The table behind you was offended, and I understand that. And I'm betting they were offended, not just at the display of flesh, but at the idea — possibly; again, I'm guessing — that Ravi is their place and hence, their space.
But it's not.
This is a pluralistic society, and, especially in this area, a multi-hued, multi-racial, multi-voiced demographic, one that values tolerance and openness and difference.
At least, most of the time, it does.
I so cherished those long-ago games with my au pair, when mummy and father were away, overseas. The estate was a cold, sometimes lonely place those days …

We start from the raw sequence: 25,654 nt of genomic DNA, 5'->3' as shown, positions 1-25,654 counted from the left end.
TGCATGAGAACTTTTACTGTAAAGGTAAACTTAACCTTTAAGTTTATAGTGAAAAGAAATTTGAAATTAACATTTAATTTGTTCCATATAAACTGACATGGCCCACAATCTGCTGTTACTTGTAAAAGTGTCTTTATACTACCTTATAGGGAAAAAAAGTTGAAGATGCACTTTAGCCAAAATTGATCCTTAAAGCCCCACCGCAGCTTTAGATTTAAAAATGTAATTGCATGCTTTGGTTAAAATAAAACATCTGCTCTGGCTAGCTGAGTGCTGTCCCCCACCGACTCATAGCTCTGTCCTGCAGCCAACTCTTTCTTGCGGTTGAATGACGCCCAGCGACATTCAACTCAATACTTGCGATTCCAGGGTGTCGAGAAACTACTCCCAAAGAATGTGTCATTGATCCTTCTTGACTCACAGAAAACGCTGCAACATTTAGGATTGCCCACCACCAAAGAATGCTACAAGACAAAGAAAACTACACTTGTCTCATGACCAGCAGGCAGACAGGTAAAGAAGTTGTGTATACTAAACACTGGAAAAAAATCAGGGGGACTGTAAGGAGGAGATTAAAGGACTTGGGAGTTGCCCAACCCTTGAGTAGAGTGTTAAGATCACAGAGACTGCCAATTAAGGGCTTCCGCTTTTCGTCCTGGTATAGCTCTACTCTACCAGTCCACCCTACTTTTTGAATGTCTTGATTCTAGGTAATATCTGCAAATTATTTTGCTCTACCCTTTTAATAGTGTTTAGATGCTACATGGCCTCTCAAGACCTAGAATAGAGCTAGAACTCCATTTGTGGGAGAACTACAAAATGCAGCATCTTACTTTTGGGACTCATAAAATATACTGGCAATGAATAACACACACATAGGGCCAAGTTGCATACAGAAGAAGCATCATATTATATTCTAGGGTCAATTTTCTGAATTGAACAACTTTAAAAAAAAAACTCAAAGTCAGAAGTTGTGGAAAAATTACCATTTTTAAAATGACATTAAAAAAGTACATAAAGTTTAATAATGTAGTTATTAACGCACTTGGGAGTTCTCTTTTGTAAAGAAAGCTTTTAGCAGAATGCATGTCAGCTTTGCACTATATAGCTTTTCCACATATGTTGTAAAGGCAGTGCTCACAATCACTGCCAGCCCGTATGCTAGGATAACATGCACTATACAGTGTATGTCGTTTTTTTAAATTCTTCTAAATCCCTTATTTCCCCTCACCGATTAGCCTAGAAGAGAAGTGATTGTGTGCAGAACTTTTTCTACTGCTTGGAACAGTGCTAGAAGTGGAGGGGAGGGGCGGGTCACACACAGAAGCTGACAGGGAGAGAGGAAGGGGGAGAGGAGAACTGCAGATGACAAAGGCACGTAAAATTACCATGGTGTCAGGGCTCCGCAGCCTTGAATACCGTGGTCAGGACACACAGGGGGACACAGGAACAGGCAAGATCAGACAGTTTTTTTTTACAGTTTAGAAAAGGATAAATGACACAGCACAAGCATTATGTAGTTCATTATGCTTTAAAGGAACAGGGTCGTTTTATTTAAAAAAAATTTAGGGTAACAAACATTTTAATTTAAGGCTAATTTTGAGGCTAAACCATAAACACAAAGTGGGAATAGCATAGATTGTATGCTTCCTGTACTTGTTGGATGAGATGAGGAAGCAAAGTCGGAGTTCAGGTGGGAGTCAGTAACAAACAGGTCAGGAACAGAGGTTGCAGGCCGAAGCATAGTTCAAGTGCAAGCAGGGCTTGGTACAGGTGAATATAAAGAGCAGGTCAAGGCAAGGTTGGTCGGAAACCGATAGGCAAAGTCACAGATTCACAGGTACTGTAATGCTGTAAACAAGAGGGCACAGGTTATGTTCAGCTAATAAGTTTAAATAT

But humorously …
No, thanks for the quick correction. That just goes to show you how long it's been since I played!
"Recession edition"? Heck, if things keep up, those yesteryear prices won't seem so yesteryear.
Hi Todd. The recent talk about the burger wars got me thinking about Ketchup….do you know when it is scheduled to open at National Harbor? I've checked their website but didn't see any dates.
I must admit I've never been to National Harbor but I will certainly go to taste 5 flavors of ketchup! What are your favorite fries? I really liked Eat Bar's rosemary fries, and for sweet potato fries, Ceiba's blend of seasoning puts them at the top of my list. Big buns has tastey sweet potato fries as well and a delicious spicey aoili for dipping. I enjoyed the fried lemons at Palena, but not the fried mashed potato bites included on the plate. The yucca fries at Taqueria Nacional beat out those at Super Pollo for me.